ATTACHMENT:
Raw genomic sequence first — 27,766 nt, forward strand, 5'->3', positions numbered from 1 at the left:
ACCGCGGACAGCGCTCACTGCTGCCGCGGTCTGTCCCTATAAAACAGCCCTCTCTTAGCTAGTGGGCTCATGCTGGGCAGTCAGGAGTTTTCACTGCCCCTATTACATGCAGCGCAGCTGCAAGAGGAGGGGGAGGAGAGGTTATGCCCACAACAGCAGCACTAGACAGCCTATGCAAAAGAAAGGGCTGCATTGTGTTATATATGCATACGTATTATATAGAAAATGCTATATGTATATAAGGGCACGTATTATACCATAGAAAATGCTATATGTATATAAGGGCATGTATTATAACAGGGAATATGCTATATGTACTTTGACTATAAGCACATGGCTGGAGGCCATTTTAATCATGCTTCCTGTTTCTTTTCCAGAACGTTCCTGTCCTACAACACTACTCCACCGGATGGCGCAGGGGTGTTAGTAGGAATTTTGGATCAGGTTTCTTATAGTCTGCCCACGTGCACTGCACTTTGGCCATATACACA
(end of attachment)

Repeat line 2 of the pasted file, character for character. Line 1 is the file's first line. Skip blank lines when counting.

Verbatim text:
ACCGCGGACAGCGCTCACTGCTGCCGCGGTCTGTCCCTATAAAACAGCCCTCTCTTAGCTAGTGGGCTCATGCTGGGCAGTCAGGAGTTTTCACTGCCCCTATTACATGCAGCGCAGCTGCAAGAGGAGGGGGAGGAGAGGTTATGCCCACAACAGCAGCACTAGACAGCCTATGCAAAAGAAAGGGCTGCATTGTGTTATATATGCATACGTATTATATAGAAAATGCTATATGTATATAAGGGCACGTATTATACCATAGAAAATGCTATATGTATATAAGGGCATGTATTATAACAGGGAATATGCTATATGTACTTTGACTATAAGCACATGGCTGGAGGCCATTTTAATCATGCTTCCTGTTTCTTTTCCAGAACGTTCCTGTCCTACAACACTACTCCACCGGATGGCGCAGGGGTGTTAGTAGGAATTTTGGATCAGGTTTCTTATAGTCTGCCCACGTGCACTGCACTTTGGCCATATACACA